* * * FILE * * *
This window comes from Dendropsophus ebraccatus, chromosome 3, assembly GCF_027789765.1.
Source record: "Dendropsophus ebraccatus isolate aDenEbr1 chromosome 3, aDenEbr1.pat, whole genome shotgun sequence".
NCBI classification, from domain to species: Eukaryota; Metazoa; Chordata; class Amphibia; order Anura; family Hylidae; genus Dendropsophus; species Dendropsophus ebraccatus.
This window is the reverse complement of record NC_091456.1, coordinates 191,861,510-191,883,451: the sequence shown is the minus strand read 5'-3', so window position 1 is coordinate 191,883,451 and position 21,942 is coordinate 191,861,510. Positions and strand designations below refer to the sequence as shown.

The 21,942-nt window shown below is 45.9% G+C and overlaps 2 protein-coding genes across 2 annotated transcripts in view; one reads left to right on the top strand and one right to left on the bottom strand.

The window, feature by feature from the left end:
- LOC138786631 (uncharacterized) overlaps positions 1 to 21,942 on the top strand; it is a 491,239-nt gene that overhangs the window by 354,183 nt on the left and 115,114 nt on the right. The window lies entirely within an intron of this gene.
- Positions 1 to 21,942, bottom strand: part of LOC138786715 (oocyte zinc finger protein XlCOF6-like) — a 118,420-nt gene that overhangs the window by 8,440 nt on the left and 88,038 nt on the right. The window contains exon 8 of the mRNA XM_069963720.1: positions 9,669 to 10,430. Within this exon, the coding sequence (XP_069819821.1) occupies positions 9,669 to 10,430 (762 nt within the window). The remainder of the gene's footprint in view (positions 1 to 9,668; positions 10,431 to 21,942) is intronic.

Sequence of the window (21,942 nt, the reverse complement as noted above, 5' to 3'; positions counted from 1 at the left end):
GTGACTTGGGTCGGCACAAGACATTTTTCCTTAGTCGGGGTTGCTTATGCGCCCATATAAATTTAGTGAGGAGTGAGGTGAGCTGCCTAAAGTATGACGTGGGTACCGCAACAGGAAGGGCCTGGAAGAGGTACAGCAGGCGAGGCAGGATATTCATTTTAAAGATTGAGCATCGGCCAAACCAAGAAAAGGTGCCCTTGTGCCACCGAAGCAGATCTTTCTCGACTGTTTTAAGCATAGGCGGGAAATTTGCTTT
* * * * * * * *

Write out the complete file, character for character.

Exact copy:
This window comes from Dendropsophus ebraccatus, chromosome 3, assembly GCF_027789765.1.
Source record: "Dendropsophus ebraccatus isolate aDenEbr1 chromosome 3, aDenEbr1.pat, whole genome shotgun sequence".
NCBI classification, from domain to species: Eukaryota; Metazoa; Chordata; class Amphibia; order Anura; family Hylidae; genus Dendropsophus; species Dendropsophus ebraccatus.
This window is the reverse complement of record NC_091456.1, coordinates 191,861,510-191,883,451: the sequence shown is the minus strand read 5'-3', so window position 1 is coordinate 191,883,451 and position 21,942 is coordinate 191,861,510. Positions and strand designations below refer to the sequence as shown.

The 21,942-nt window shown below is 45.9% G+C and overlaps 2 protein-coding genes across 2 annotated transcripts in view; one reads left to right on the top strand and one right to left on the bottom strand.

The window, feature by feature from the left end:
- LOC138786631 (uncharacterized) overlaps positions 1 to 21,942 on the top strand; it is a 491,239-nt gene that overhangs the window by 354,183 nt on the left and 115,114 nt on the right. The window lies entirely within an intron of this gene.
- Positions 1 to 21,942, bottom strand: part of LOC138786715 (oocyte zinc finger protein XlCOF6-like) — a 118,420-nt gene that overhangs the window by 8,440 nt on the left and 88,038 nt on the right. The window contains exon 8 of the mRNA XM_069963720.1: positions 9,669 to 10,430. Within this exon, the coding sequence (XP_069819821.1) occupies positions 9,669 to 10,430 (762 nt within the window). The remainder of the gene's footprint in view (positions 1 to 9,668; positions 10,431 to 21,942) is intronic.

Sequence of the window (21,942 nt, the reverse complement as noted above, 5' to 3'; positions counted from 1 at the left end):
GTGACTTGGGTCGGCACAAGACATTTTTCCTTAGTCGGGGTTGCTTATGCGCCCATATAAATTTAGTGAGGAGTGAGGTGAGCTGCCTAAAGTATGACGTGGGTACCGCAACAGGAAGGGCCTGGAAGAGGTACAGCAGGCGAGGCAGGATATTCATTTTAAAGATTGAGCATCGGCCAAACCAAGAAAAGGTGCCCTTGTGCCACCGAAGCAGATCTTTCTCGACTGTTTTAAGCATAGGCGGGAAATTTGCTTT